Before getting married or entering into a civil partnership, a couple will often look to protect their wealth and assets by means of a Pre-Marital/Pre-Nuptial or Pre-Civil Partnership Agreement. This is particularly the case for a second or subsequent marriage.
Couples need to consider the possibility that their spouse or partner may die before them. We can advise you on using your Will and other structures to ensure your spouse or partner is looked after and that assets can still be passed on to any children.
If a relationship ends, you will need clear, friendly and pragmatic advice about options for divorce, separation, financial issues and arrangements for children. We can help guide you through this difficult time to achieve a resolution through negotiation, traditional litigation, mediation or collaborative law.
What is Collaborative Law?
Collaborative law (also called collaborative practice, divorce, or family law) is a legal process enabling couples who have decided to separate or end their marriage to work with their lawyers (and, occasionally, other family professionals) in order to avoid the uncertain outcome of court and to achieve a settlement that best meets the specific needs of both parties and their children, without the underlying threat of court proceedings. The voluntary process is initiated when the couple signs a contract (called the “participation agreement”), binding each other to the process and disqualifying their respective lawyer’s right to represent either one in any future family related litigation.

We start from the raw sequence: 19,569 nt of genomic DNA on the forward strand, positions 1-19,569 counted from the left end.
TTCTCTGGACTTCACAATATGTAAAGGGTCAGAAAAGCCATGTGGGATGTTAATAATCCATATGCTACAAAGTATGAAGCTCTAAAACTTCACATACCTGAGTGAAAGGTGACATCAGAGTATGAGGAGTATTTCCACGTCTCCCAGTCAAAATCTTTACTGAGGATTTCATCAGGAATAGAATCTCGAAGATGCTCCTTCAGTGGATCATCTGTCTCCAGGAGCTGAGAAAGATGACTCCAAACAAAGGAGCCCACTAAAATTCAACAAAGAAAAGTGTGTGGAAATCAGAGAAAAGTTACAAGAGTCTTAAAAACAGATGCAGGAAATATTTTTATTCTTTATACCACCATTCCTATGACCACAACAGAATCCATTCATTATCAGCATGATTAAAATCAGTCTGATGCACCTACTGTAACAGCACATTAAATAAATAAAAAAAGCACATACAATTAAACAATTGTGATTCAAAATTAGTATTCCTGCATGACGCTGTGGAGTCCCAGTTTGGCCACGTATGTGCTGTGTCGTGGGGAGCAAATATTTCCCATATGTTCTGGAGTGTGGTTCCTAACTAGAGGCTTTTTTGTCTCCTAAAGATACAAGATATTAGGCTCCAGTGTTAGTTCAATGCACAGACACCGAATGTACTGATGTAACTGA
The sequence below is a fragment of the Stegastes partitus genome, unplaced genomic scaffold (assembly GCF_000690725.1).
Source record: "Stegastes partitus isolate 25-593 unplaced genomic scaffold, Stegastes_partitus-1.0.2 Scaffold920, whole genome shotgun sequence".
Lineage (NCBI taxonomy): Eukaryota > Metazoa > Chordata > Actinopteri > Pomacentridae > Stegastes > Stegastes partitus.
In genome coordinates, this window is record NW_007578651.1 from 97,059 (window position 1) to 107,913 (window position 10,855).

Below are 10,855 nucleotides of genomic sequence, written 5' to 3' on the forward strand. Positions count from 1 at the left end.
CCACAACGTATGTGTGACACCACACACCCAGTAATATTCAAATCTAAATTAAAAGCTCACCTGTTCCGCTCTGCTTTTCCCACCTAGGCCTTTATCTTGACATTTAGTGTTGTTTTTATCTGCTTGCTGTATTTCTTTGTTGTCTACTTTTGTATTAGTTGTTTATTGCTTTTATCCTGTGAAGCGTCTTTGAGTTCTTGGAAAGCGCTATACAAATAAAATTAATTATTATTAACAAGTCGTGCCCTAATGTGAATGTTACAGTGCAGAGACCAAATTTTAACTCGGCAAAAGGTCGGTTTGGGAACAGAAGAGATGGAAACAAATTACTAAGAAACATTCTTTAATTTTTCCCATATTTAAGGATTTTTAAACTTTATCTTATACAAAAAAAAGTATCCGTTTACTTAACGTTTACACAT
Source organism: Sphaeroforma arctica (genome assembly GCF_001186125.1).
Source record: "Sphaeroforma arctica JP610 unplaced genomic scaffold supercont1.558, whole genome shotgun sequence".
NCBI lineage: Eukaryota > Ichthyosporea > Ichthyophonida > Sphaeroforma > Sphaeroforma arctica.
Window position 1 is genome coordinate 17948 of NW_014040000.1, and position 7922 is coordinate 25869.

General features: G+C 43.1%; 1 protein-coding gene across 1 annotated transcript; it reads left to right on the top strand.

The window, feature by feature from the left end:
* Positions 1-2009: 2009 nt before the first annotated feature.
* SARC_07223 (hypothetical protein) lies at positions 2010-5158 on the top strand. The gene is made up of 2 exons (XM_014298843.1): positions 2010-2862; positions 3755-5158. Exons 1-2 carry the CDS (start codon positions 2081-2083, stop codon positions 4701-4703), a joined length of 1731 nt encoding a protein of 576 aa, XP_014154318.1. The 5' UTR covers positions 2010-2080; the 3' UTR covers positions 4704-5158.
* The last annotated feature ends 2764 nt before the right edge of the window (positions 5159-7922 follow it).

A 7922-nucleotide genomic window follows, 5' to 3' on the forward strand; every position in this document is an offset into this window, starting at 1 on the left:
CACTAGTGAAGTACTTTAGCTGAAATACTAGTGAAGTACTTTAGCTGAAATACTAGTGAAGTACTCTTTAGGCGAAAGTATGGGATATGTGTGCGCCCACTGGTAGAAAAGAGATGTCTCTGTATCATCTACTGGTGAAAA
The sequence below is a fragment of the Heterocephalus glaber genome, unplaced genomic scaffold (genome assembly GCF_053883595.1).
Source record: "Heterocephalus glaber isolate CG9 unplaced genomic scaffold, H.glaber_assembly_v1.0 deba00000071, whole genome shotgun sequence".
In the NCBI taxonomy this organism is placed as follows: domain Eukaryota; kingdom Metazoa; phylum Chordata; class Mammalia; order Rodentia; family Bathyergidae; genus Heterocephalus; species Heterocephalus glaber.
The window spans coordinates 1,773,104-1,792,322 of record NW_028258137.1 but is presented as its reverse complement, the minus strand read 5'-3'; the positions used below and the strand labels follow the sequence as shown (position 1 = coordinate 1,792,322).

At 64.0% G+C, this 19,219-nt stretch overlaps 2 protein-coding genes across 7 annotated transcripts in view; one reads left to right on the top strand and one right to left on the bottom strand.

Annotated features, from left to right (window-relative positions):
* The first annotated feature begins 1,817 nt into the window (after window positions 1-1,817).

The collaborative process can be used to settle a broad range of additonal family issues, including disputes between parents and the drawing up of pre and post-marital contracts. The traditional method of drawing up pre-marital contracts is oppositional, and many couples prefer to begin their married life on a better footing where documents are drawn up consensually and together.
Our expertise includes: